Editor's Note: Below is a complimentary research note written by National Security analyst LTG Dan Christman. To access our Macro Policy research please email email@example.com.
As projections of the global pandemic worsen, it's hardly surprising that analysts of all stripes are working overtime to look for diplomatic opportunities that might emerge from the crisis. As I wrote two weeks ago, respected international policy veterans like Vali Nasr of Brookings - joined recently by his colleague Michael O'Hanlon, former Deputy Secretary of State Bill Burns, and many others - have offered up not just Iran, but also Afghanistan, North Korea, and even Venezuela as opportunistic examples.
To be clear, these are all enormous diplomatic long shots. Secretary of State Mike Pompeo is investing heavily and personally in the Afghanistan drama, for example; even with his involvement, and some signs of movement of late, the parties remain sharply divided, with prospects bleak. Candidly, the other "opportunities" - notwithstanding our effort two weeks ago to broker a Caracas deal to oust President Nicolas Maduro - are similarly depressing.
But the North Korea case is intriguing. To be clear, a Trump-Kim Jong Un breakthrough is not on the immediate horizon! And since the COVID-19 pandemic began, Kim has test-launched at least four short-range missiles.
However, events since December - and a Pyongyang "dog that hasn't barked" since then - suggest a fleeting opportunity.
- Recall, Kim was pressing the tension envelope at the end of 2019, promising a New Year's "surprise." Nothing happened. Korean experts then speculated that the surprise (a nuclear test or an ICBM launch) would occur on the birthday of Kim's father in February; again, nothing.
- Add to this President Trump's letter to Kim Jong Un last month, offering assistance on the coronavirus; surprisingly, this elicited an overly generous official North Korean response. These developments in combination hint that a narrow diplomatic window just might be opening.
If true, how might the two sides use this potential moment? To start, it would help for the White House to shelve thoughts of the "big deal" and move incrementally. Last year's disastrous summit in Vietnam was held despite strong misgivings by Mike Pompeo and Special Emissary Steve Biegun on the Trump "everything now" approach.
The alternative diplomatic route? Step-by-step, i.e., Pyongyang verifiably gives up its ability to make bombs, and we work for a partial lifting of international sanctions, along with an aid offer. At this moment, the move just might be enticing to Kim, particularly if North Korean's medical system is collapsing on top of an economic implosion.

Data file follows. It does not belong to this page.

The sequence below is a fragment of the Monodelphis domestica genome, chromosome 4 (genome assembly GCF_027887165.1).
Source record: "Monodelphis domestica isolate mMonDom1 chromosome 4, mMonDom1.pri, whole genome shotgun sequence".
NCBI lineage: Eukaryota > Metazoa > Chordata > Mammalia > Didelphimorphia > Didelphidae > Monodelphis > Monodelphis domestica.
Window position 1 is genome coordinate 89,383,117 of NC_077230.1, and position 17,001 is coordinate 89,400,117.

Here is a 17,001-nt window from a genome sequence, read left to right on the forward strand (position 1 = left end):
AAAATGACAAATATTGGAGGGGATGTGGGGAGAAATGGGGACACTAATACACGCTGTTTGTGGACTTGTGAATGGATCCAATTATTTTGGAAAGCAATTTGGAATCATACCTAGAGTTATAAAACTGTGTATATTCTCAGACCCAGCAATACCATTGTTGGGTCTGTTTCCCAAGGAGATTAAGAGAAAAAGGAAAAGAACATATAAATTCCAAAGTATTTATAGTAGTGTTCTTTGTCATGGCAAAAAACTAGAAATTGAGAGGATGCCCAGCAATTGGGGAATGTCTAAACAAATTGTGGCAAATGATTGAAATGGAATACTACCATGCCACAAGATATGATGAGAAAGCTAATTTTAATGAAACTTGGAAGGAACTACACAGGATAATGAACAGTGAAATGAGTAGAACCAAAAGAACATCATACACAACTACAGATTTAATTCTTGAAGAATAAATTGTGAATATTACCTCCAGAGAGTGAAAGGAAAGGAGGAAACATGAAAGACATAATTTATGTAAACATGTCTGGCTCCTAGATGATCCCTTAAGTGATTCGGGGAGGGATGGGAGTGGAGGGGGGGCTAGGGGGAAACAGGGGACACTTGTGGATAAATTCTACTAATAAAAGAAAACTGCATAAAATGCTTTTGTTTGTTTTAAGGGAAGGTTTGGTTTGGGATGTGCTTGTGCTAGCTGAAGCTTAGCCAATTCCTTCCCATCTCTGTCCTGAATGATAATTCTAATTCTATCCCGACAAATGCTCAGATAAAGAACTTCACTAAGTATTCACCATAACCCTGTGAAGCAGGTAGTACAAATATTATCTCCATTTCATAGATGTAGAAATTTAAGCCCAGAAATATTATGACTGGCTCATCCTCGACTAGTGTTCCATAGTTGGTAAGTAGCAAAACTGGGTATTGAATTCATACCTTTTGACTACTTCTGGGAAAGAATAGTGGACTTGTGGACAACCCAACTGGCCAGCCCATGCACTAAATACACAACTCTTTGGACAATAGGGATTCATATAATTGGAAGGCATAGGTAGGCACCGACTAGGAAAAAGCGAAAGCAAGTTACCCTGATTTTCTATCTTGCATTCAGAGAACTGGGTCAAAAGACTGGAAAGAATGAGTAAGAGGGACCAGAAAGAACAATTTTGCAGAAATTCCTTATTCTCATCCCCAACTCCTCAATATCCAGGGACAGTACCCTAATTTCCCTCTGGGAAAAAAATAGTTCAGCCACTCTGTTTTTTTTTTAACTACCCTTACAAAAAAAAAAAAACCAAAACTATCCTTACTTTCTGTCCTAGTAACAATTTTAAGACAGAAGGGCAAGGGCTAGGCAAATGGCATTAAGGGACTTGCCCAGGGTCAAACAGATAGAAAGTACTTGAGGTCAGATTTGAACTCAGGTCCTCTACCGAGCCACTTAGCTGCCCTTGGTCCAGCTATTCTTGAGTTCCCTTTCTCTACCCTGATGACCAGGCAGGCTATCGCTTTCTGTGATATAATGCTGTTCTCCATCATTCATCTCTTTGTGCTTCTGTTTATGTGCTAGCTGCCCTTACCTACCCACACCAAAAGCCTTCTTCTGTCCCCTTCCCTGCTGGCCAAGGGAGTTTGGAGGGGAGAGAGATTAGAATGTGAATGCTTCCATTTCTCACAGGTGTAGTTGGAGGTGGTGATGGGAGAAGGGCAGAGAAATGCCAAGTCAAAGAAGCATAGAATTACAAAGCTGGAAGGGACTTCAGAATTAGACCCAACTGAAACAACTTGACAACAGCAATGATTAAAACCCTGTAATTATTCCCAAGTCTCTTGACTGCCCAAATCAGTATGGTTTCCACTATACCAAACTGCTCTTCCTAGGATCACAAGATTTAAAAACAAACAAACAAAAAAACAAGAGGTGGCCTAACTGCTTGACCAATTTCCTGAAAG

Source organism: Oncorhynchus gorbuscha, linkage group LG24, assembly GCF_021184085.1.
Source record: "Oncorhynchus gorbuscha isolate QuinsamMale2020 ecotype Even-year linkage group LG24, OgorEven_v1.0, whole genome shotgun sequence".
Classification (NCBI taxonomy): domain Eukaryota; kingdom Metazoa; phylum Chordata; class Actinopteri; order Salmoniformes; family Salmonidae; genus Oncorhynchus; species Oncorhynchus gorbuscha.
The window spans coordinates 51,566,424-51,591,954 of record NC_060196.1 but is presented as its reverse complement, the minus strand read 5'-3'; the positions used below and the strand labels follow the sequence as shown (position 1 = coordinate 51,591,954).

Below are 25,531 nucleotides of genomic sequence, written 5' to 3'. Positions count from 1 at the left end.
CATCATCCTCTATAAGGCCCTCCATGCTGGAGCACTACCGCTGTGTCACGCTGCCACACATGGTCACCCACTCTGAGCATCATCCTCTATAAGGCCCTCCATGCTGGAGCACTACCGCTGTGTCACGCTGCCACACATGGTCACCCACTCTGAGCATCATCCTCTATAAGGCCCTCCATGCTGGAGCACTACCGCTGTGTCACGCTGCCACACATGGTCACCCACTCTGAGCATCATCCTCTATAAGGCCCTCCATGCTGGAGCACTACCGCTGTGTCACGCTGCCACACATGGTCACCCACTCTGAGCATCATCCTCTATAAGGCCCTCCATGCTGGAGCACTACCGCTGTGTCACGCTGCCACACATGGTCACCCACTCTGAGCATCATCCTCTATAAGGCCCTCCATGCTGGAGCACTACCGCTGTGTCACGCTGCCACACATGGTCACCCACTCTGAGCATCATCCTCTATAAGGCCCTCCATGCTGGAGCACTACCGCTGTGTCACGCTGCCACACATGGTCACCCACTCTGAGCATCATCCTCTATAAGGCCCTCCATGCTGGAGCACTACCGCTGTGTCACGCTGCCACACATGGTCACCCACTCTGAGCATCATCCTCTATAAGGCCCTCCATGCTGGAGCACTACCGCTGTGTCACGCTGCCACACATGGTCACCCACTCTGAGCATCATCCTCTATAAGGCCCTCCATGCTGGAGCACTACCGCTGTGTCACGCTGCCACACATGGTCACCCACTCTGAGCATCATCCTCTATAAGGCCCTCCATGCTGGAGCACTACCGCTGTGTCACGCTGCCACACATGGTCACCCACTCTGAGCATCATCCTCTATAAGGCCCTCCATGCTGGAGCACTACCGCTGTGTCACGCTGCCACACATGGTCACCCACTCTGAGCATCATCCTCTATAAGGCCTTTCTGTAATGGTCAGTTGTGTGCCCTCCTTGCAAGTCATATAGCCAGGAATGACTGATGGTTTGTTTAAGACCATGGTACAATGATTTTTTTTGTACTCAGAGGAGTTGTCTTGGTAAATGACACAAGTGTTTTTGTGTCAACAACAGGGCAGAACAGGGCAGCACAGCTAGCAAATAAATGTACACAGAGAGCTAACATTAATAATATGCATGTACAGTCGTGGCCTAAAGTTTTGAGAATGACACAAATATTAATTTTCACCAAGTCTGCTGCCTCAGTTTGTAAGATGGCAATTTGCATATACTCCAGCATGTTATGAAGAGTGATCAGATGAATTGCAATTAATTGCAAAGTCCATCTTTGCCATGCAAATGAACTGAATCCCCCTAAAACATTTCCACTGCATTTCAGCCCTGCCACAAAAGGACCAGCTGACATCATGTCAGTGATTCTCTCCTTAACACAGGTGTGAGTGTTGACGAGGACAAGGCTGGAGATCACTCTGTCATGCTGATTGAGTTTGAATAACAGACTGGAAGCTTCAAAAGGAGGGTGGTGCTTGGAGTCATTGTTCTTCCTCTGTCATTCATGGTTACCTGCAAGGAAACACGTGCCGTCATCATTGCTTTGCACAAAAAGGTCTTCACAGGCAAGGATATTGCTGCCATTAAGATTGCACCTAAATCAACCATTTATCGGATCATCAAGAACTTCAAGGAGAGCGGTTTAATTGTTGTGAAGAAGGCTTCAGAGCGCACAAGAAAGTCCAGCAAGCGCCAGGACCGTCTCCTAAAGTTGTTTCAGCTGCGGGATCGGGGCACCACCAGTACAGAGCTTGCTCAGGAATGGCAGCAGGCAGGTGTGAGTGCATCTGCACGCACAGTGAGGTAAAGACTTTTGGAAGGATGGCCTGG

A major problem, of course? China. They will want to play in any U.S.-Pyongyang opening; and given the recent frostiness in our relations with Beijing, they're unlikely to step forward here and help.
Bottom line: amidst the sadness and drama surrounding COVID-19, some diplomatic openings might well emerge over the coming months that are a cause for optimism. Despite the long odds, it's worth watching the hermit kingdom over the coming weeks, to see if the dog stays mute and the White House and Kim Jong Un follow up with other, more substantive letters of love.
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ABOUT LIEUTENANT GENERAL DAN CHRISTMAN
LTG Dan Christman, USA, Ret. serves as Hedgeye Potomac Research’s Senior National Security Analyst, providing deep insight into international affairs and national security. Most recently, Dan provided strategic leadership on international issues affecting the business community for organizations such as the US Chamber of Commerce. Dan’s long history of leadership includes his service as a United States Army lieutenant general and former Superintendent of the United States Military Academy. He served in highly visible and strategically important positions and four times was awarded the Defense Distinguished Service Medal, the nation's highest peacetime service award.
He also served for two years as assistant to the chairman of the Joint Chiefs of Staff, during which time he traveled with and advised Secretary of State Warren Christopher. He was centrally involved during this period with negotiations between Israel and Syria as a member of the Secretary's Middle East Peace Team. Further, Christman represented the United States as a member of NATO's Military Committee in Brussels, Belgium.
Graduating first in his class from West Point, Christman also received MPA and MSE degrees in public affairs and civil engineering from Princeton University and graduated with honors from The George Washington University Law School. He is a decorated combat veteran of Southeast Asia, where he commanded a company in the 101st Airborne Division in 1969.